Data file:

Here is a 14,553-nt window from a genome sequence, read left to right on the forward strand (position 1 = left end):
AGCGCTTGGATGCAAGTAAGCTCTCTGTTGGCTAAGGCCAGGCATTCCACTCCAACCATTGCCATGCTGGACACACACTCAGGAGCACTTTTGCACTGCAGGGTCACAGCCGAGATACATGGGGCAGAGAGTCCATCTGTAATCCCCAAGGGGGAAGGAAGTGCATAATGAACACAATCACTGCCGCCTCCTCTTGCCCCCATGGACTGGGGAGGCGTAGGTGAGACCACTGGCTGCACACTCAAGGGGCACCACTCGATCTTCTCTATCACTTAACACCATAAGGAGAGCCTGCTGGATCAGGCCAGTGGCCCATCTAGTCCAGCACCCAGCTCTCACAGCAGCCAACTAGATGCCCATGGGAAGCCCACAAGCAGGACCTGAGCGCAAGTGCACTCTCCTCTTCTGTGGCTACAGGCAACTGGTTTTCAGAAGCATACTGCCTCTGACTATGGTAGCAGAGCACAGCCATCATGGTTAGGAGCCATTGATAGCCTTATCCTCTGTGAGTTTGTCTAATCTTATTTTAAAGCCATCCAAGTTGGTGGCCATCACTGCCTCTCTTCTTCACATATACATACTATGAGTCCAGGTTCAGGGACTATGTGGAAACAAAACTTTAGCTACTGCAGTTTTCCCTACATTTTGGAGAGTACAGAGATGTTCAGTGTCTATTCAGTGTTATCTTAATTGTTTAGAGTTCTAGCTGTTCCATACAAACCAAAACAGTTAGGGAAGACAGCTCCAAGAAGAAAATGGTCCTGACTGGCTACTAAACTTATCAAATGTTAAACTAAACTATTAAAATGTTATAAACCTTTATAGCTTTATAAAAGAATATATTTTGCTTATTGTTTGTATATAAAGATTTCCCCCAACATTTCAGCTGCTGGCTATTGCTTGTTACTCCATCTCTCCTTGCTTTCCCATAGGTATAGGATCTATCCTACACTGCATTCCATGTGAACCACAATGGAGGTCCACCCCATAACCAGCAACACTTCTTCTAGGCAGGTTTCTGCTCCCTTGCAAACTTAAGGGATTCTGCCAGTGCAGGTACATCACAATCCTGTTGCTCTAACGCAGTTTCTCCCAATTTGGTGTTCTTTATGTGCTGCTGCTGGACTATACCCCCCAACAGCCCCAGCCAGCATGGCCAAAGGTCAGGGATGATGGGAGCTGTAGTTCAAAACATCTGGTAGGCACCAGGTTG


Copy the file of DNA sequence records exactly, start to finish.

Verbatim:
Here is a 14,553-nt window from a genome sequence, read left to right on the forward strand (position 1 = left end):
AGCGCTTGGATGCAAGTAAGCTCTCTGTTGGCTAAGGCCAGGCATTCCACTCCAACCATTGCCATGCTGGACACACACTCAGGAGCACTTTTGCACTGCAGGGTCACAGCCGAGATACATGGGGCAGAGAGTCCATCTGTAATCCCCAAGGGGGAAGGAAGTGCATAATGAACACAATCACTGCCGCCTCCTCTTGCCCCCATGGACTGGGGAGGCGTAGGTGAGACCACTGGCTGCACACTCAAGGGGCACCACTCGATCTTCTCTATCACTTAACACCATAAGGAGAGCCTGCTGGATCAGGCCAGTGGCCCATCTAGTCCAGCACCCAGCTCTCACAGCAGCCAACTAGATGCCCATGGGAAGCCCACAAGCAGGACCTGAGCGCAAGTGCACTCTCCTCTTCTGTGGCTACAGGCAACTGGTTTTCAGAAGCATACTGCCTCTGACTATGGTAGCAGAGCACAGCCATCATGGTTAGGAGCCATTGATAGCCTTATCCTCTGTGAGTTTGTCTAATCTTATTTTAAAGCCATCCAAGTTGGTGGCCATCACTGCCTCTCTTCTTCACATATACATACTATGAGTCCAGGTTCAGGGACTATGTGGAAACAAAACTTTAGCTACTGCAGTTTTCCCTACATTTTGGAGAGTACAGAGATGTTCAGTGTCTATTCAGTGTTATCTTAATTGTTTAGAGTTCTAGCTGTTCCATACAAACCAAAACAGTTAGGGAAGACAGCTCCAAGAAGAAAATGGTCCTGACTGGCTACTAAACTTATCAAATGTTAAACTAAACTATTAAAATGTTATAAACCTTTATAGCTTTATAAAAGAATATATTTTGCTTATTGTTTGTATATAAAGATTTCCCCCAACATTTCAGCTGCTGGCTATTGCTTGTTACTCCATCTCTCCTTGCTTTCCCATAGGTATAGGATCTATCCTACACTGCATTCCATGTGAACCACAATGGAGGTCCACCCCATAACCAGCAACACTTCTTCTAGGCAGGTTTCTGCTCCCTTGCAAACTTAAGGGATTCTGCCAGTGCAGGTACATCACAATCCTGTTGCTCTAACGCAGTTTCTCCCAATTTGGTGTTCTTTATGTGCTGCTGCTGGACTATACCCCCCAACAGCCCCAGCCAGCATGGCCAAAGGTCAGGGATGATGGGAGCTGTAGTTCAAAACATCTGGTAGGCACCAGGTTG